Now I’m going to focus on where those wins came. This list is in order of where the most victories have came and so on. When I interviewed Rachael back in January, she told me her favourite track was Leopardstown, however the figures show that Leopardstown is not even in the top 3 of the Irish tracks that Rachael has achieved great things at. In fact Leopardstown is 13th in the list with Rachael riding 157 times, winning 13 times (8.28%) placing in 30 (19.11%) meaning overall the win/place percentage is 27.39%.

So let’s look at the courses where Rachael has done the best so far in her career. (These are all based on most wins.) First up, let’s look at the Irish courses and the first one which is Punchestown, where Rachael has ridden 235 times, winning 37 times (15.75%) and placing 49 times (20.85%) meaning an overall win/place percentage of 36.6%. Secondly is Fairyhouse where Rachael has rode 233 times, winning 25 (10.73%) and placing 46 times (19.74%) meaning an overall win/place percentage of 30.47%. The third course on the list is Clonmel where Rachael has rode 131 times, winning 23 times (17.56%) and placing 30 times (22.9%) meaning an overall win/place percentage of 40.46%.

Moving on to the UK courses now. First up is Cheltenham, Rachael has had 66 rides, winning 10 (15.15%) and placing in 7 (10.61%) meaning an overall percentage of 25.76%. Secondly, which surprised me actually is Huntingdon where Rachael has had 4 rides, winning 3 (75%) and placing in 1 (25%) meaning she has a win/place percentage of 100% here. Thirdly, another surprise to me is Cartmel, here Rachael has rode 11 times, winning twice (18.18%) and placing 3 times (27.27%) meaning an overall win/place percentage of 45.45%. Finally I wanted to look at the fourth course, where Rachael famously broke the record of being the first female to win the Grand National and that is of course Aintree. Rachael has only had 13 rides here, winning twice (15.38%) and placing twice (15.38) meaning an overall win/place percentage of 30.76%.

The next thing I wanted to look at is the horses Rachael has had the most success on. The first horse I want to mention is Honeysuckle who Rachael has ridden 11 times and won 11 times meaning a 100% win record. Another with a 100% win record is Abbey Magic who Rachael has ridden 4 times and won 4 times on. Next is a mention to Bob Olinger, they have partnered together 4 times, winning 3 times (75%) and placing once (25%) meaning a win/place percentage of 100%. Another 100% win/place record is A Plus Tard who Rachael has ridden 10 times, winning 3 times (30%) and placing 7 times (70%). Another couple of noticeable mentions goes to Supreme Vinnie who Rachael has ridden 27 times, winning 7 times (25.93%) and placing 7 times (25.93%) meaning an overall win/place percentage of 51.86%. A quick mention also to Minella Indo, they have partnered together 10 times, winning 5 times (50%) and placing 3 times (30%) giving an overall win/place percentage of 80% an finally a mention to Notebook who Rachael has ridden 15 times, winning 6 (40%) and placing in 5 (33.33%) meaning an overall win/place percentage of 73.33%).


Overall, from the research I have done, you can see Rachael is a ridiculously talented jockey and at 31 years old, we potentially have many more years left of her riding at the highest level and she could go on to achieve more and more each year. I have met Rachael multiple times and was lucky enough to interview her earlier this year and each and every time she has been incredible, she is welcoming, she speaks to everyone and some of the stories I have seen on social media this week have shown how classy she is. Not only is she super talented, she’s also an incredible ambassador for the sport in every single way. I, for one, am so grateful I am alive at the same time as Rachael Blackmore and able to witness the greatness she has brought to this sport.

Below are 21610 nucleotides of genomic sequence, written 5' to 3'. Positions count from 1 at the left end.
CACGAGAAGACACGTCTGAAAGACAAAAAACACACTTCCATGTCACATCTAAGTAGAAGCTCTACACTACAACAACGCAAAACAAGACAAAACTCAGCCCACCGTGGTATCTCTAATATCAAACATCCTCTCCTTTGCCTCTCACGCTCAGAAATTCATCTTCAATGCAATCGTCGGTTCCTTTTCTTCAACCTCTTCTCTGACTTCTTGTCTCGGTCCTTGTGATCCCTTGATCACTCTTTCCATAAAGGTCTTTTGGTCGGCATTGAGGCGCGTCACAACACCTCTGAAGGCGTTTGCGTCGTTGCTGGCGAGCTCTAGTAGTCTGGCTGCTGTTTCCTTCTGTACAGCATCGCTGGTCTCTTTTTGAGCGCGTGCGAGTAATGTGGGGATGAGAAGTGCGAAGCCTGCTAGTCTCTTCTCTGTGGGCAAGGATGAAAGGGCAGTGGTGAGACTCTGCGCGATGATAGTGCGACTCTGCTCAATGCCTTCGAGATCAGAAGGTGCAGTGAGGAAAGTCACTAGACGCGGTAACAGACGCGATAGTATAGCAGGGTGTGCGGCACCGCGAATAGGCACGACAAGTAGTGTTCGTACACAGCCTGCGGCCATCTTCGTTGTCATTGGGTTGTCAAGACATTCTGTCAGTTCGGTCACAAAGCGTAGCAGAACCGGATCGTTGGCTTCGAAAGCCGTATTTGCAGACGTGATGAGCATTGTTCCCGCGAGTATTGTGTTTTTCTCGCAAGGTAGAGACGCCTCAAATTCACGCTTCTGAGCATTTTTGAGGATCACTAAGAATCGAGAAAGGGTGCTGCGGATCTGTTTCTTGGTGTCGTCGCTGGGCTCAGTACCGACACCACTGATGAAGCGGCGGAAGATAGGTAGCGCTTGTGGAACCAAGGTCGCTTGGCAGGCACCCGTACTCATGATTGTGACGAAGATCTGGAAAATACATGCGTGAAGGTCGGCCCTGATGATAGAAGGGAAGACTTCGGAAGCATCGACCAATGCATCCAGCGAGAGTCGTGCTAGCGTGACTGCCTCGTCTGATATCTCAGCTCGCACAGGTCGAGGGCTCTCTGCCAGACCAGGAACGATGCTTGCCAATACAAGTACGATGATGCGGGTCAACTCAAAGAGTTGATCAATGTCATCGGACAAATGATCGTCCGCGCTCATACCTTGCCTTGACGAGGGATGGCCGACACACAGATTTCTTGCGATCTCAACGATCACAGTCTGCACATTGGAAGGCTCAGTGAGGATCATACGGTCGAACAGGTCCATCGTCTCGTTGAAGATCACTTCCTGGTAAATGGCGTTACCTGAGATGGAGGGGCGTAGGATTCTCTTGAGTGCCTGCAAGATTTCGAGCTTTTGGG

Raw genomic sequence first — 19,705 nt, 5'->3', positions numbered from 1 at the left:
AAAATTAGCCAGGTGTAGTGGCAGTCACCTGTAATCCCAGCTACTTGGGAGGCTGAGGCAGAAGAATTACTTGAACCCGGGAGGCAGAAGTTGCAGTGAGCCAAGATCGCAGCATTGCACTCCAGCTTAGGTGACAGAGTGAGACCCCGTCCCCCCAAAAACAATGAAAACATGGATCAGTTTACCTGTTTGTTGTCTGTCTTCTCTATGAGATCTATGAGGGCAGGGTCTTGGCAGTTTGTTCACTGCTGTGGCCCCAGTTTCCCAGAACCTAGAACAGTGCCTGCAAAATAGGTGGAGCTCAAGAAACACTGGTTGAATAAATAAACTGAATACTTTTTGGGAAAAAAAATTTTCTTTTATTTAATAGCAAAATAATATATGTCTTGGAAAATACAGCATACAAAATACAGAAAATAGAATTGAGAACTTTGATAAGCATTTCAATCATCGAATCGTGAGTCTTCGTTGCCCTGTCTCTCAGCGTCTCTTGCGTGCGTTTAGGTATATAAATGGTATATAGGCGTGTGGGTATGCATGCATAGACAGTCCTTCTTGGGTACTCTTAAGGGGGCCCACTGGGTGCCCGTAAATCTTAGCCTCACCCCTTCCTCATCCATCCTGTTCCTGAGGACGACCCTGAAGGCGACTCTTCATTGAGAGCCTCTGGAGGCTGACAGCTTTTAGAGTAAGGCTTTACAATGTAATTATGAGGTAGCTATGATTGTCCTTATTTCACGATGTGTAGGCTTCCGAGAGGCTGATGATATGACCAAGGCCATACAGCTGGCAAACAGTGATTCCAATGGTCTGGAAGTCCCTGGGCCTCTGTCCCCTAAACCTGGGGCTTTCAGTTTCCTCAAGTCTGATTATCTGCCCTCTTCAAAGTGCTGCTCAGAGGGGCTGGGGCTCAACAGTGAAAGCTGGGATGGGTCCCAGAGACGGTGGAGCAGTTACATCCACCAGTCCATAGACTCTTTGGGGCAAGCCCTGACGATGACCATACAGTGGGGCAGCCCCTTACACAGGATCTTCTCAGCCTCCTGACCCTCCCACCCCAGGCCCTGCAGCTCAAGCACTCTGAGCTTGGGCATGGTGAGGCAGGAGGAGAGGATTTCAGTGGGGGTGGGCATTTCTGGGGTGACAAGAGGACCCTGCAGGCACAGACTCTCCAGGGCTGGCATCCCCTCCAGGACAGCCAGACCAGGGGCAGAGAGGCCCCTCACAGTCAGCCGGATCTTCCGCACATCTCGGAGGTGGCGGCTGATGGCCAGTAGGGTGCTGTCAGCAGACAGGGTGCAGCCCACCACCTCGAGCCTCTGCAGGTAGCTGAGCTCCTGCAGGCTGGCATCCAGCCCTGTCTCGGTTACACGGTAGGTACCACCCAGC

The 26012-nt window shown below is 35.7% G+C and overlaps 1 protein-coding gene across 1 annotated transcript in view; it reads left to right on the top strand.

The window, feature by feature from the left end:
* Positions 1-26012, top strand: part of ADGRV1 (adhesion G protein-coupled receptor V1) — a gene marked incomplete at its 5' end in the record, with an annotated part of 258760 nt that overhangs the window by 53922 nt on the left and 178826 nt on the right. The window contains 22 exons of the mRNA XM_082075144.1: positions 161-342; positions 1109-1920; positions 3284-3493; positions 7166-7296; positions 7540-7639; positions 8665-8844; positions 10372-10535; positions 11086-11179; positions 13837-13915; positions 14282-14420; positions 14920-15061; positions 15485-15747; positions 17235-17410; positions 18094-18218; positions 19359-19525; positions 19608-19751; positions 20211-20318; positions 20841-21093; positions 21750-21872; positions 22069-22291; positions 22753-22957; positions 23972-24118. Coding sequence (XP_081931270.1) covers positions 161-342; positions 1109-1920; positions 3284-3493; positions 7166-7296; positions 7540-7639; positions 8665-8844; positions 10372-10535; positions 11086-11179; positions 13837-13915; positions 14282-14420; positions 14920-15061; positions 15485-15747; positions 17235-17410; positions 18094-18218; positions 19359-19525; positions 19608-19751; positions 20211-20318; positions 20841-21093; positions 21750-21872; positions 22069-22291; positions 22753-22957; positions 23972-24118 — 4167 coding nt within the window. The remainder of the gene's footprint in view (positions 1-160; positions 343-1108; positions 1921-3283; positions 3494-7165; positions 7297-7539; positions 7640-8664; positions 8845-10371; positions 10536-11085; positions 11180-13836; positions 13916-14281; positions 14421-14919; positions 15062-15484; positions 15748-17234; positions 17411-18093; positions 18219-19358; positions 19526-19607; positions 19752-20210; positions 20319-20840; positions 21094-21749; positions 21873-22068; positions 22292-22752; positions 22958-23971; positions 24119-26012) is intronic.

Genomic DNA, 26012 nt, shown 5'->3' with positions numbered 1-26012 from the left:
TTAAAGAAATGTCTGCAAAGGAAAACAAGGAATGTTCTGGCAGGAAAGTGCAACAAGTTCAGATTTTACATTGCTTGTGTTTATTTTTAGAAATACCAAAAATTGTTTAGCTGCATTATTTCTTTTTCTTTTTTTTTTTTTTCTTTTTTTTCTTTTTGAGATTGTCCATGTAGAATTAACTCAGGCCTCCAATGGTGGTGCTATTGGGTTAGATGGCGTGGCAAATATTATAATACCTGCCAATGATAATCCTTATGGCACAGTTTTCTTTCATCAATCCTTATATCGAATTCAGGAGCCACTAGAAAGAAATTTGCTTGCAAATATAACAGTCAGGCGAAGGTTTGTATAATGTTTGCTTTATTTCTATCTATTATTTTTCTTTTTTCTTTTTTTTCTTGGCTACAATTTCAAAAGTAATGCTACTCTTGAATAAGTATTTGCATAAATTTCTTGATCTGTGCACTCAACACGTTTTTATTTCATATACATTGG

One of the 100’s of reasons I absolutely love racing is because women can compete with men on an even playing field at the highest level and be just as good. Racing is a male dominated sport, we all know that, but seeing so many women come through at the highest level is incredible to see and Rachael is one of those paving the way. I love watching Rachael and I hope we have many more years to come of being able to watch her.

I really hope you have all enjoyed reading this post, as much as I loved researching more into Rachael. I shall see you all in my next post!

The History of the Grand National

Good Morning!

Happy Grand National Day! Welcome to another post here on zoelouisesmithx.com. With the Grand National just hours away, today’s post is all about the history of the Grand National. Here, I go through the history of the race as well as some key facts and figures I have found. At the very end of this post you can also find some winning trends, maybe this will help you choose a winner today!

Before we get into it, as some of you may or may not know, I am an official partner blogger with Careers in Racing and this week I got to sit down and speak with Clerk of the Course at Aintree Sulekha Varma on their behalf. We discussed how she is the first female Clerk of the Course to take charge of the Grand National, how different this years Festival has been, protocols in place, what happens to the fences after the Grand National plus much more. You can read the interview right here:

Part One: https://www.careersinracing.com/sulekha-varma-talks-aintree-with-zoe-smith/

Part Two: https://www.careersinracing.com/i-think-its-a-buzz-and-theres-a-real-shot-of-adrenaline-throughout-the-whole-experience/